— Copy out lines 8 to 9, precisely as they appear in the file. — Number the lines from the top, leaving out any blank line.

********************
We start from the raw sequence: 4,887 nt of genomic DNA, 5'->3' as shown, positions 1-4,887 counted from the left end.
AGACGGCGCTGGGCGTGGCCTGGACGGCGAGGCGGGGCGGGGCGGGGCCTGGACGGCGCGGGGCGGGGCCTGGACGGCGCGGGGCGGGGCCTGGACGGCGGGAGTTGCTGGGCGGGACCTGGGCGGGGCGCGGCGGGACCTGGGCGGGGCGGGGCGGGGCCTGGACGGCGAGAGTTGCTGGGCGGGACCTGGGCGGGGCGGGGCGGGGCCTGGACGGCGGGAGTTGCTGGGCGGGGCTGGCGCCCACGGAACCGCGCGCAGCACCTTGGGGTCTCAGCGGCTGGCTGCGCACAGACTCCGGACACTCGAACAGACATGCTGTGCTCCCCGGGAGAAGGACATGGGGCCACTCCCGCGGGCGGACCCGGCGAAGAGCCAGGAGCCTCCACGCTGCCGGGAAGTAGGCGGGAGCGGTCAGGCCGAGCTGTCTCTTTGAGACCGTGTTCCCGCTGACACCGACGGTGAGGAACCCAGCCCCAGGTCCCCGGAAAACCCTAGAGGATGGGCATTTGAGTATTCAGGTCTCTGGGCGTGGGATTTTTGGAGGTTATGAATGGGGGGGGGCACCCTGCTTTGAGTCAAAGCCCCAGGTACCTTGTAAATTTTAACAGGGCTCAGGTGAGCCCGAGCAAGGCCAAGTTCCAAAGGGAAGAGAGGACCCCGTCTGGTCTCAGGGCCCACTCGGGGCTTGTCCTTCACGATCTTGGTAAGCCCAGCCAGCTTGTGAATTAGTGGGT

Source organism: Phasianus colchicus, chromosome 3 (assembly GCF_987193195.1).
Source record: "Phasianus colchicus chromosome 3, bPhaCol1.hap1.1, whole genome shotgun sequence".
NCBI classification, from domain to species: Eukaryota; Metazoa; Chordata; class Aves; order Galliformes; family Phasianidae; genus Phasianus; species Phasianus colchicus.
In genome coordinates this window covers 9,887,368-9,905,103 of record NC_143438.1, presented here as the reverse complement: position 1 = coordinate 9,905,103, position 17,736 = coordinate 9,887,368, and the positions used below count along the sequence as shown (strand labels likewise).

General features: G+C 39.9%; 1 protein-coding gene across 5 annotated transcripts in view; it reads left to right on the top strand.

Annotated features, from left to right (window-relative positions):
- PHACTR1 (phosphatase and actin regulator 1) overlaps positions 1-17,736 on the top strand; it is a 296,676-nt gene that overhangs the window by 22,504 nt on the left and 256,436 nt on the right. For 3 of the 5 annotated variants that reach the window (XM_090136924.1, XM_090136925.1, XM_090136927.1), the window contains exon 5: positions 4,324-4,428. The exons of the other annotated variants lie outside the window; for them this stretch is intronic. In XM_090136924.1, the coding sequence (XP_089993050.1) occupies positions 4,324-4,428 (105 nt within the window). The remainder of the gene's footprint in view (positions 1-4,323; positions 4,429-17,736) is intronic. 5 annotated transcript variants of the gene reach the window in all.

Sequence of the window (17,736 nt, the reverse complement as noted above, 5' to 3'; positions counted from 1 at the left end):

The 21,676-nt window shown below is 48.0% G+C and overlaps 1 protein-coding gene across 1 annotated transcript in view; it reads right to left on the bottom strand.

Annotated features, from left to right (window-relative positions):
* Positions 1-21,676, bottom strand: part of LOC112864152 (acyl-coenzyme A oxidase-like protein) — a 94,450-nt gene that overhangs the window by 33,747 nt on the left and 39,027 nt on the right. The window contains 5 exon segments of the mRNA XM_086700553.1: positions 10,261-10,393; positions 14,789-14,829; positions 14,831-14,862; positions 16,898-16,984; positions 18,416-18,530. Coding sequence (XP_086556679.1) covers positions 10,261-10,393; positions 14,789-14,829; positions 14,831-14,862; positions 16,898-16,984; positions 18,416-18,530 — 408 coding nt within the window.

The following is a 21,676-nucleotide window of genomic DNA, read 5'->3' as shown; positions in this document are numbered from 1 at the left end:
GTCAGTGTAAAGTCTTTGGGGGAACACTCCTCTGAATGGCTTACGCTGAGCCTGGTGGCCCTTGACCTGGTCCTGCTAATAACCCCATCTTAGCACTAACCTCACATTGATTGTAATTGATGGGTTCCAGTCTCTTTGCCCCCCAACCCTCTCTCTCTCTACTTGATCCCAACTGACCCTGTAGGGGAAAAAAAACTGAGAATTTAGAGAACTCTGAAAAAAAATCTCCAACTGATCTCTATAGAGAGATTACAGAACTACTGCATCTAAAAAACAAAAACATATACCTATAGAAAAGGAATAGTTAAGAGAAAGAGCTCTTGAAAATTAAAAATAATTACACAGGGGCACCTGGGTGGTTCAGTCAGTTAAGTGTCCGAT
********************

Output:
Annotated features, from left to right (window-relative positions):
- PHACTR1 (phosphatase and actin regulator 1) overlaps positions 1-17,736 on the top strand; it is a 296,676-nt gene that overhangs the window by 22,504 nt on the left and 256,436 nt on the right. For 3 of the 5 annotated variants that reach the window (XM_090136924.1, XM_090136925.1, XM_090136927.1), the window contains exon 5: positions 4,324-4,428. The exons of the other annotated variants lie outside the window; for them this stretch is intronic. In XM_090136924.1, the coding sequence (XP_089993050.1) occupies positions 4,324-4,428 (105 nt within the window). The remainder of the gene's footprint in view (positions 1-4,323; positions 4,429-17,736) is intronic. 5 annotated transcript variants of the gene reach the window in all.